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Lord Terence Datchett is a "confirmed bachelor" who doesn't really have much use for women. He meets up with a French movie star, Colette Marly, and takes a dislike to her, especially when it seems that she is deliberately trying to ruin his evening. He reads that the fetching Miss Marly is "bored" with men and, suspecting that it is a publicity stunt on her part, pretends to be a real-estate agent trying to sell her his country estate, all the while planning to "expose" her. Complications ensue. Written by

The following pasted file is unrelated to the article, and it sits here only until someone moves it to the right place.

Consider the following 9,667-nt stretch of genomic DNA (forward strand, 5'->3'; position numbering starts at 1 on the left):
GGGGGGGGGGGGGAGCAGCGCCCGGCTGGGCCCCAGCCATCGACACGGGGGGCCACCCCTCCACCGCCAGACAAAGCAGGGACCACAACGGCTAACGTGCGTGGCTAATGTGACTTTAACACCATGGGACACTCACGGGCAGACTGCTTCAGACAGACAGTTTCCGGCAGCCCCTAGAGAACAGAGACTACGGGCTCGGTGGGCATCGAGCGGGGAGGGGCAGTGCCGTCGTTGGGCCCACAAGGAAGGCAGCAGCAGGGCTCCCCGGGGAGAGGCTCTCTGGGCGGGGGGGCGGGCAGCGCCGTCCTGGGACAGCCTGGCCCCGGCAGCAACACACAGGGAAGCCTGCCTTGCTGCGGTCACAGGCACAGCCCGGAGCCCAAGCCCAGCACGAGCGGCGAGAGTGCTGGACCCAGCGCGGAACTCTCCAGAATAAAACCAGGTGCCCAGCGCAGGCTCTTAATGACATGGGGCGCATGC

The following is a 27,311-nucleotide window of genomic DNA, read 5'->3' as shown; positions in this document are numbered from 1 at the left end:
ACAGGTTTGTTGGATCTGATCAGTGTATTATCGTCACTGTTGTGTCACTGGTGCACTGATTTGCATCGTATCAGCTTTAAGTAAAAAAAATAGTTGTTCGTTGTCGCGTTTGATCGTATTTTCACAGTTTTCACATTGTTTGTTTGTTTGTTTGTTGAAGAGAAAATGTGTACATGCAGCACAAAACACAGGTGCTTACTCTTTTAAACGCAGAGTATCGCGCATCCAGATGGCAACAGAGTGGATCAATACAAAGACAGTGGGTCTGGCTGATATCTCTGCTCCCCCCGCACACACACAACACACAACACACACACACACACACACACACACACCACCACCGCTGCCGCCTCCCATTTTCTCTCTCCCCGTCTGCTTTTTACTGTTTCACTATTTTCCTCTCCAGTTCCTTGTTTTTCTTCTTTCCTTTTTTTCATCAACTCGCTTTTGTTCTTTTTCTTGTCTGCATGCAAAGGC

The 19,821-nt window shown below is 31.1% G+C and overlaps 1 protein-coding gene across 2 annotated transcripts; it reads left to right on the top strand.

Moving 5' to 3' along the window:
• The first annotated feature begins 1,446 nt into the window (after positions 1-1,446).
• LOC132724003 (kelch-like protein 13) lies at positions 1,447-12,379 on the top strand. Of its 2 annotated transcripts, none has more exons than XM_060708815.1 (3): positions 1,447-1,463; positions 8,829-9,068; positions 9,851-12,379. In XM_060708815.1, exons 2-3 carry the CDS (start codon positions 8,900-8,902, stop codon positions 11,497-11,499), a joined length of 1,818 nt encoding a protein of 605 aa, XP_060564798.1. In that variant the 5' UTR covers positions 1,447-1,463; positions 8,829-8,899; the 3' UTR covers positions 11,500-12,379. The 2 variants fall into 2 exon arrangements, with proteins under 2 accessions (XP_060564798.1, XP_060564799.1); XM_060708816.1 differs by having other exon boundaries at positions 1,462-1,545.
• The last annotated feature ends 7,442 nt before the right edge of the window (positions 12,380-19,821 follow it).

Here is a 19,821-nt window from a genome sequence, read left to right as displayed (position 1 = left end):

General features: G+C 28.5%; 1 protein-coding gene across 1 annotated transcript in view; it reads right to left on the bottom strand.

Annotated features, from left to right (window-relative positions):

In 1949 the great Fench actress Edwige Feuillere made her English-speaking debut in this silly comedy. It was a commercial and critical flop, and she returned to France feeling, perhaps, a little bruised. Thereafter we could read of her brilliance in the Sunday paper reviews of drama critic Harold Hobson, who idolised her. Seeing the film again (58 years on!) I am struck by her style and good humour and her easy command of English. She's not particularly sexy, but golly, she has class. Trouper Stewart Granger toils gamely to sustain the humour, but Mlle Feuillere walks away with the film: what a pity it wasn't worth walking away with!
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